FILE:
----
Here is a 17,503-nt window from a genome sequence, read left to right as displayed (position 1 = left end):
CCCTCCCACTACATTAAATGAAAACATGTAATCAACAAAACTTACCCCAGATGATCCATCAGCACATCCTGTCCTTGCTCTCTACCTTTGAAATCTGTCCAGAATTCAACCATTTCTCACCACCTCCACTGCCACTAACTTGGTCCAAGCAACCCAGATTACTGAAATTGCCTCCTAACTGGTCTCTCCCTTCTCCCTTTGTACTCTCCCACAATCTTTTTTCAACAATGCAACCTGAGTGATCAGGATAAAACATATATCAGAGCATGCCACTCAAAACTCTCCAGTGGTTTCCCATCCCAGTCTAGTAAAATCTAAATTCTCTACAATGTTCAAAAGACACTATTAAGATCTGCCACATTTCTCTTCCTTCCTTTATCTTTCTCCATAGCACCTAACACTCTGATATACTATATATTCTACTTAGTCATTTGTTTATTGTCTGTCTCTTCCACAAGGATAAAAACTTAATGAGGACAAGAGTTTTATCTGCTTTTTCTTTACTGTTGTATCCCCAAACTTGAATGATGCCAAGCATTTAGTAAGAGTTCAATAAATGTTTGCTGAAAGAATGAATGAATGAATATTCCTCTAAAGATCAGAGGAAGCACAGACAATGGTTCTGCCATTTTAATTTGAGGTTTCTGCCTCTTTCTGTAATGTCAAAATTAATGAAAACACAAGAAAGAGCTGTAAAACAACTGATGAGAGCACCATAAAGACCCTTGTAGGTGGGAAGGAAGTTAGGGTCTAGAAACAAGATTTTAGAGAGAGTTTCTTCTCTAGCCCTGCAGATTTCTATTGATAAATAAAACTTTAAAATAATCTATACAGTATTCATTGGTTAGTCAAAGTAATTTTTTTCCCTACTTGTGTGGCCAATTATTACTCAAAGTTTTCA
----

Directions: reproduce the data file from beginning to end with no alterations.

Here is a 17,503-nt window from a genome sequence, read left to right as displayed (position 1 = left end):
CCCTCCCACTACATTAAATGAAAACATGTAATCAACAAAACTTACCCCAGATGATCCATCAGCACATCCTGTCCTTGCTCTCTACCTTTGAAATCTGTCCAGAATTCAACCATTTCTCACCACCTCCACTGCCACTAACTTGGTCCAAGCAACCCAGATTACTGAAATTGCCTCCTAACTGGTCTCTCCCTTCTCCCTTTGTACTCTCCCACAATCTTTTTTCAACAATGCAACCTGAGTGATCAGGATAAAACATATATCAGAGCATGCCACTCAAAACTCTCCAGTGGTTTCCCATCCCAGTCTAGTAAAATCTAAATTCTCTACAATGTTCAAAAGACACTATTAAGATCTGCCACATTTCTCTTCCTTCCTTTATCTTTCTCCATAGCACCTAACACTCTGATATACTATATATTCTACTTAGTCATTTGTTTATTGTCTGTCTCTTCCACAAGGATAAAAACTTAATGAGGACAAGAGTTTTATCTGCTTTTTCTTTACTGTTGTATCCCCAAACTTGAATGATGCCAAGCATTTAGTAAGAGTTCAATAAATGTTTGCTGAAAGAATGAATGAATGAATATTCCTCTAAAGATCAGAGGAAGCACAGACAATGGTTCTGCCATTTTAATTTGAGGTTTCTGCCTCTTTCTGTAATGTCAAAATTAATGAAAACACAAGAAAGAGCTGTAAAACAACTGATGAGAGCACCATAAAGACCCTTGTAGGTGGGAAGGAAGTTAGGGTCTAGAAACAAGATTTTAGAGAGAGTTTCTTCTCTAGCCCTGCAGATTTCTATTGATAAATAAAACTTTAAAATAATCTATACAGTATTCATTGGTTAGTCAAAGTAATTTTTTTCCCTACTTGTGTGGCCAATTATTACTCAAAGTTTTCA